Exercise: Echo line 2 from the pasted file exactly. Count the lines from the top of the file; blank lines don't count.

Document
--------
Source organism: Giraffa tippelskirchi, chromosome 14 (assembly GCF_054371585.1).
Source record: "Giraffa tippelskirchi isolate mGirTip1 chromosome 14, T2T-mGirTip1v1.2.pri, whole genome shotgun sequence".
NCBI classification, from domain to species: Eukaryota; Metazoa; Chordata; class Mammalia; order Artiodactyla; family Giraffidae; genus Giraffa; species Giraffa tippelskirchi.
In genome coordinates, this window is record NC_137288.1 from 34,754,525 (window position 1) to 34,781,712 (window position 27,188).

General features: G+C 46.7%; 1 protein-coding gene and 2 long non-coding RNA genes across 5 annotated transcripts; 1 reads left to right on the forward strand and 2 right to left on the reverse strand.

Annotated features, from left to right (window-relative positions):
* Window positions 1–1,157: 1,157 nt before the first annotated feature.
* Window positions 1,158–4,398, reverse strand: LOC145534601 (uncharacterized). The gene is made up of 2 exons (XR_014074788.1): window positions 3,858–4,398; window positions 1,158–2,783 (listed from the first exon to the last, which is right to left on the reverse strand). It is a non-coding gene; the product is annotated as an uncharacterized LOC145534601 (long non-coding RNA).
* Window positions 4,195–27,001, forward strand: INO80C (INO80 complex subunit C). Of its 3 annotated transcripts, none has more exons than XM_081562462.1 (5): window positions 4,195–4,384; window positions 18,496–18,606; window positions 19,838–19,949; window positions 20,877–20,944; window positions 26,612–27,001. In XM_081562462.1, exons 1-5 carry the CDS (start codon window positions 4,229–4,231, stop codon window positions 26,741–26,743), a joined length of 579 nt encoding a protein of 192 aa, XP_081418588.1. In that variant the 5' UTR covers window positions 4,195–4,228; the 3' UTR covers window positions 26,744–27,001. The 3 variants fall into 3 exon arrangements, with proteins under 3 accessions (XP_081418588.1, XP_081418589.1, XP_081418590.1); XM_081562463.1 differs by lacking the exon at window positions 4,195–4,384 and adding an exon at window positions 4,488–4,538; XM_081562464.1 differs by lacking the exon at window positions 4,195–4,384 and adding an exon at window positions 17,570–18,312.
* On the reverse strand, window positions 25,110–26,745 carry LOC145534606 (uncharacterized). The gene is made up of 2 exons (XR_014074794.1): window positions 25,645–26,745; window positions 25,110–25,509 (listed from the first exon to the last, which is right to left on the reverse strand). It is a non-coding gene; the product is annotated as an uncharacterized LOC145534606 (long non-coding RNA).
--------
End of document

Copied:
Source record: "Giraffa tippelskirchi isolate mGirTip1 chromosome 14, T2T-mGirTip1v1.2.pri, whole genome shotgun sequence".